Select a topic or year
ARMONK, N.Y. - 03 Mar 2011: The National Inventors Hall of Fame today announced it will induct retired IBMer (NYSE: IBM) Norman Joseph Woodland for his contribution to the invention of the Universal Product Code (UPC). The UPC has become the world's most pervasive inventory tracking tool and has transformed the way consumers shop, how businesses and retailers manage inventory -- from large industrial equipment to canned goods sold in grocery stores.
IBM now has 12 members in the prestigious National Inventors Hall of Fame. They have been honored for a variety of seminal inventions ranging from LASIK Eye Surgery to the Scanning Tunneling Microscope, used to obtain atomic-scale images of the surface of metals.
"2011 is IBM's 100th anniversary, and inventors such as Joseph Woodland have pioneered many breakthroughs that have transformed the way we work and live," said Dr. Mark Dean, IBM Fellow, vice president of Technical Strategy for IBM Research and a member of the National Inventors Hall of Fame since 1997 for his invention that paved the way for the personal computer. "Through their determination, and the unwavering pursuit of progress, IBM inventors are making the world a better place for us today and in the future."
Woodland and his co-inventor, Bernard Silver, who also will be inducted into the National Inventors Hall of Fame, were working at Drexel University when they applied for the first bar code technology patent on October 20, 1949. Woodland joined IBM in 1951 and received a patent for the invention on October 7, 1952. The technology went undeveloped for more than two decades because, at the time, there was no way to read the code, until the laser became a practical tool.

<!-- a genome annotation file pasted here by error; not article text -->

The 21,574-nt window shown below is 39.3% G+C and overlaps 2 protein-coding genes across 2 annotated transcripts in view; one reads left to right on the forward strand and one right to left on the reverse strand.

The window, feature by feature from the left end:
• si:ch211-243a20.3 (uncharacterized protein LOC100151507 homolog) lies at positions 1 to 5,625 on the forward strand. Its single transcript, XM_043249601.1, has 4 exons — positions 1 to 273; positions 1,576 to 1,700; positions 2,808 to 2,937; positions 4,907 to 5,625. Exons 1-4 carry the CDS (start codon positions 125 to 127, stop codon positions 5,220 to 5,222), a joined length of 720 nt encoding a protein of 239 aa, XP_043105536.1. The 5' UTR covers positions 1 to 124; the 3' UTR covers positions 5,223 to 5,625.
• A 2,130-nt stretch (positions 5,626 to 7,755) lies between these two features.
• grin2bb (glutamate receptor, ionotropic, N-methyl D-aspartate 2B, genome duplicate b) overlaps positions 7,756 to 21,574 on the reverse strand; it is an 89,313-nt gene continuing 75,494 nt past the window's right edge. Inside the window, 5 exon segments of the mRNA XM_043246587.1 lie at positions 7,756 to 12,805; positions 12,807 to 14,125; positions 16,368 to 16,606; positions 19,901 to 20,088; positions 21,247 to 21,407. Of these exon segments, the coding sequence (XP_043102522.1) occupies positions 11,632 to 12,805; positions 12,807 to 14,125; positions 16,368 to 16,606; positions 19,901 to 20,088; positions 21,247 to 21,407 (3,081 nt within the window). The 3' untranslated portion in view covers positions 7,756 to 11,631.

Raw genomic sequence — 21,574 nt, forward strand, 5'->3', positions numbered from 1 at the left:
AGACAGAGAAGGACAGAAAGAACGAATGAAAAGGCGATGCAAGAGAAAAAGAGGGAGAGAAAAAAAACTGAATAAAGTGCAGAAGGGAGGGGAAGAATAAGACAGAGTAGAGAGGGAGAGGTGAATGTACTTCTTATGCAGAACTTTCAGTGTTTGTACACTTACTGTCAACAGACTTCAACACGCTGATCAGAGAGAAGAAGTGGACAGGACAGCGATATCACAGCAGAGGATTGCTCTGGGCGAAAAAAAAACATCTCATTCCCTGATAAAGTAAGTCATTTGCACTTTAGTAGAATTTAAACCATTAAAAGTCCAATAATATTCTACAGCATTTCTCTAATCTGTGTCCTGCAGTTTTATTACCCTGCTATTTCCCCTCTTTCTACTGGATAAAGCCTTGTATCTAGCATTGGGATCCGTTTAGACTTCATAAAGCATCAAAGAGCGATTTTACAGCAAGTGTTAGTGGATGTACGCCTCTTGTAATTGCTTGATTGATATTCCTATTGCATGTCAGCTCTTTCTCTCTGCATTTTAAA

In the early 1970s, Woodland worked with a team of IBMers that developed a system that used a laser scanner to digitally read a bar code derived from his original invention. At that time, an American grocery industry task force was evaluating standards that would enable supermarkets to automate and speed checkout at stores, as well as drive down costs associated with handling and managing inventory.
The grocery task force eventually settled on a standard that very closely paralleled IBM's approach and, in 1973, IBM became one of the earliest vendors to market a point-of-sale system with a checkout scanner that could read the UPC symbol based on Woodland's invention. The first UPC scan occurred on June 26, 1974 when a shopper by the name of Clyde Dawson purchased a 10-pack of Wrigley's Juicy Fruit chewing gum from cashier Sharon Buchanan at the Marsh Supermarket in Troy, Ohio. The scan was successful, and the gum rang up at 67 cents.
By 1980, the number of grocery stores using the UPC technology jumped to more than 2,200. UPC codes are now used worldwide by all kinds of organizations, schools, universities and companies in all industries to leverage the power of data and information management to organize and run their operations. In many countries, almost every item purchased in a retail store has a UPC code on it, resulting in bar codes being scanned billions of times each day.
The UPC represents one of the earliest forms of "instrumentation," through which objects are embedded with a code that enables people to collect data from these embedded objects and analyze the available information to make better, more informed decisions. In the future, the improvements UPC has delivered to society will be advanced by radio frequency identification (RFID) tags, which use wireless networking technology to capture data and yield new insights that can change the way products and services are marketed, sold and consumed.
Norman Joseph Woodland will be inducted in the National Inventors Hall of Fame in a ceremony on May 4, 2011.
Other IBMers in the Inventors Hall of Fame are:
The National Inventors Hall of Fame, Inc. is a not-for-profit organization dedicated to recognizing and honoring invention and creativity. The Hall of Fame honors the men and women responsible for the great technological advances that make human, social and economic progress possible. The organization seeks to give these outstanding individuals the recognition they so rightly deserve as well as inspire future generations of innovators through the light of their examples.
No description at this time.